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How income tax causes unemployment

One of our members stated in a discussion group that “Progressive income tax” causes unemployment at the bottom end and is avoided at the top. This produced the following response...

In all honesty, I don’t know how you can say that progressive income tax causes unemployment at the bottom.

We have discussed the matter many times on this website, but the reply given was a concise summary of the argument and is re-stated here.

Have you come across something called, confusingly, the “incidence” of a tax? It is the individual or body on which the tax ultimately falls, as opposed to the one that is nominally responsible for paying it.

In the case of taxes such as Income Tax and National Insurance, the incidence is on the employer, not on the employee, and the employer in turn will try to pass it back to the customer in the form of higher prices. If he cannot do that, his profitability will be lower and the incidence will then fall on his landlord.

This is because people regard as their wages that which is actually available to spend ie their take home pay, or more precisely, what they can buy with their take home pay. When the alternative is some kind of benefit, that sets the floor to take home pay. To leave employees with any particular level of take home pay, the employer incurs a gross labour cost around 70% higher. The exact figure depends on the circumstances of the employee.

The result is that employers are reluctant to employ unskilled labour, as the value they can add is less than the gross cost incurred in employing them. They will either not provide the service, or replace the workers by machines.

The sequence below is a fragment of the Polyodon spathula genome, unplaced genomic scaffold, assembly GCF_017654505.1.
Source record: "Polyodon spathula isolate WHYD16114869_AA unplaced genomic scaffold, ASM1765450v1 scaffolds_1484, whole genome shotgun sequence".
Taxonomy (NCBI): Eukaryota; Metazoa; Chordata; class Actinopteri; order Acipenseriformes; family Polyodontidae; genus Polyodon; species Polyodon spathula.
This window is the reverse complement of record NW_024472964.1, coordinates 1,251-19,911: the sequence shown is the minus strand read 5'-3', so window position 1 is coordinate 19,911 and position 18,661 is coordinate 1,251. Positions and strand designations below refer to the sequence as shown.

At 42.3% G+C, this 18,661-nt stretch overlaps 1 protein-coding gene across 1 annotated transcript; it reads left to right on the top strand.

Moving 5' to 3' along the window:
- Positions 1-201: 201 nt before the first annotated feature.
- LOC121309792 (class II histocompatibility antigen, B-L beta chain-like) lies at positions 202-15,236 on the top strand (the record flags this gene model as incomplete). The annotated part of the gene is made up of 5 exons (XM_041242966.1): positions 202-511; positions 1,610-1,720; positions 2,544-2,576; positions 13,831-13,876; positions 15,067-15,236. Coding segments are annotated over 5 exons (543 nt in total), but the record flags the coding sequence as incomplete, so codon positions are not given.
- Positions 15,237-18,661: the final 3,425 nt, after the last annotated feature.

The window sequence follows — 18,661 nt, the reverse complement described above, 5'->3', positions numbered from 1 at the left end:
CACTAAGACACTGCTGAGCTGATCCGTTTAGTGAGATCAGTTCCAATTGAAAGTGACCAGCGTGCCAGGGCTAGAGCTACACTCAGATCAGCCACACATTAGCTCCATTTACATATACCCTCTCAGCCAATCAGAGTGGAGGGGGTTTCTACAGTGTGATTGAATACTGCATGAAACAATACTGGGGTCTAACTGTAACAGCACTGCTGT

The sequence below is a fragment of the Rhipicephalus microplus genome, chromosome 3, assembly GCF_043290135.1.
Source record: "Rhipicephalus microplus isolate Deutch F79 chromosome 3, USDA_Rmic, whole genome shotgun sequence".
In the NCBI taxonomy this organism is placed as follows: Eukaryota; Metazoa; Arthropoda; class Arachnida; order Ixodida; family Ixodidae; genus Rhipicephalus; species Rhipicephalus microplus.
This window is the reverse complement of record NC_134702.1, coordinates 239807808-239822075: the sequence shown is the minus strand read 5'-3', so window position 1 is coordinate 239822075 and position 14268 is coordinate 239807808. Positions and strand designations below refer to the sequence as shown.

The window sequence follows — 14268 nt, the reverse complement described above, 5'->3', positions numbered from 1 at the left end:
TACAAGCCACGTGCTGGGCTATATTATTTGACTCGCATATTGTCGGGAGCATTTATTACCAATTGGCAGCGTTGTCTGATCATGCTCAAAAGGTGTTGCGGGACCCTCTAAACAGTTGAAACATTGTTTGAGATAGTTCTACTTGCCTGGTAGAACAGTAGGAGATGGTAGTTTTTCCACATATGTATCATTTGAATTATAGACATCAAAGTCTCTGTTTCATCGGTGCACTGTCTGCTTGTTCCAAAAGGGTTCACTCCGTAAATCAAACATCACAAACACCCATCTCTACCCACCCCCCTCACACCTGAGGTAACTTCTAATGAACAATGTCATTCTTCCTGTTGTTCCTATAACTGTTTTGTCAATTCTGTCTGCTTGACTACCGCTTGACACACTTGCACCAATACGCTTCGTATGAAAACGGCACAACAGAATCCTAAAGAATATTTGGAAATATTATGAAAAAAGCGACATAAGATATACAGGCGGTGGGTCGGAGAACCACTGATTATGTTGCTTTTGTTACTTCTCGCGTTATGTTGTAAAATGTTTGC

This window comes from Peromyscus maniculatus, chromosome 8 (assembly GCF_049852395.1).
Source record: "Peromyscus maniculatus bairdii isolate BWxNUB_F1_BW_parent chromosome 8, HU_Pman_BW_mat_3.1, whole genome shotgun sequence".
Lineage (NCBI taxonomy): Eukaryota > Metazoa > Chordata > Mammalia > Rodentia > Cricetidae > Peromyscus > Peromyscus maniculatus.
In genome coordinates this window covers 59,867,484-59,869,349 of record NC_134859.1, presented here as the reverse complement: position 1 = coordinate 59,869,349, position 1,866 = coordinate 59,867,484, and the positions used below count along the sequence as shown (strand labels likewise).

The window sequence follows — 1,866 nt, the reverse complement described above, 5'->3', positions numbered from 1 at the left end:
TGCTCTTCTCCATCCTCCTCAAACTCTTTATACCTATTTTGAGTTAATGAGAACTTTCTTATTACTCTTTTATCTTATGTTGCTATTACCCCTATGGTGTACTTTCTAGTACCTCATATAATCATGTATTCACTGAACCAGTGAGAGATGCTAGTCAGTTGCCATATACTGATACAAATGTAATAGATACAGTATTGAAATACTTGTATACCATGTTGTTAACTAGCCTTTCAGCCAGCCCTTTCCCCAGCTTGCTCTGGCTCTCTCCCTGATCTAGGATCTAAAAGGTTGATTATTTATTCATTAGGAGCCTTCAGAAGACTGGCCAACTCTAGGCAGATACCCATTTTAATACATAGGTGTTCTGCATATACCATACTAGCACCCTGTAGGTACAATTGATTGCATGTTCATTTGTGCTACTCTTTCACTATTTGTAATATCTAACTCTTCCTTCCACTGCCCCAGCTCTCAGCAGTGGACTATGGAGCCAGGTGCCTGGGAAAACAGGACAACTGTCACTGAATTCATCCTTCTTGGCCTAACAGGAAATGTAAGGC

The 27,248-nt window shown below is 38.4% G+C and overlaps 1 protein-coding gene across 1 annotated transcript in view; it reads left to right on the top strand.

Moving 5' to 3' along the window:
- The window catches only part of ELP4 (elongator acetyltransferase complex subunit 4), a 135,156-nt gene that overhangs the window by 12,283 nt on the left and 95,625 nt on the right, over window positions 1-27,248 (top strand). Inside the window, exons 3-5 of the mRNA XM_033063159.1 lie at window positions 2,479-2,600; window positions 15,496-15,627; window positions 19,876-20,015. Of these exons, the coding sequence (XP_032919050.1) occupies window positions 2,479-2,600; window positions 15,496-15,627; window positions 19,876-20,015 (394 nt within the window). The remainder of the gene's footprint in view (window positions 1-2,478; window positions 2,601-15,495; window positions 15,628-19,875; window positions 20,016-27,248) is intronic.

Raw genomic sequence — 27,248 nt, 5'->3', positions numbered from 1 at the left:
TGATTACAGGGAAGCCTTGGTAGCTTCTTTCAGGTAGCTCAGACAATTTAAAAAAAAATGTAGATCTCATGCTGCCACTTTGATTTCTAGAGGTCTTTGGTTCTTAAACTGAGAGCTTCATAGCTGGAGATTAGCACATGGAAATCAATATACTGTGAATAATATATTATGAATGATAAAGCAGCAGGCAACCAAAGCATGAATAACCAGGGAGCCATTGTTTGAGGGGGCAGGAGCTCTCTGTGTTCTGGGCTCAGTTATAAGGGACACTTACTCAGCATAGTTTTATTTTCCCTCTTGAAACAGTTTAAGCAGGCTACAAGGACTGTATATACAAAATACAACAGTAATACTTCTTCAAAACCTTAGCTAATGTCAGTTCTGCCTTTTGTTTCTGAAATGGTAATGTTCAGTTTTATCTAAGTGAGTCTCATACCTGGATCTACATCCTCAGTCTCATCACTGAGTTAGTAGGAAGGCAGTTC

You may have noticed the spread of self-scanning machines in supermarkets. The technology behind this is very expensive and the supermarkets would not even be thinking about introducing it if what I have just said were not the case.

Minimum wages also come into the equation, but here again, there is an interaction with tax. Because tax thresholds are set below the level of the minimum wage, if the thresholds were higher, then the minimum wage could be reduced without reducing minimum take home pay. Sales taxes also have an effect. The real purchasing power of the minimum wage is reduced by, for example, VAT; this too has to be built into the minimum wage figure to achieve a minimum acceptable real wage. Absurdly, VAT costs also have to be built into into welfare payments to achieve an acceptable standard of living for those on government benefits. In the latter case, this gives rise to “churning” as public money is given out with one hand and taken back with the other.

Taxes on both wages and on goods and services lead to unemployment which hits, primarily, unskilled labour. The first task is to raise both tax thresholds and to cut VAT substantially to limit the damage.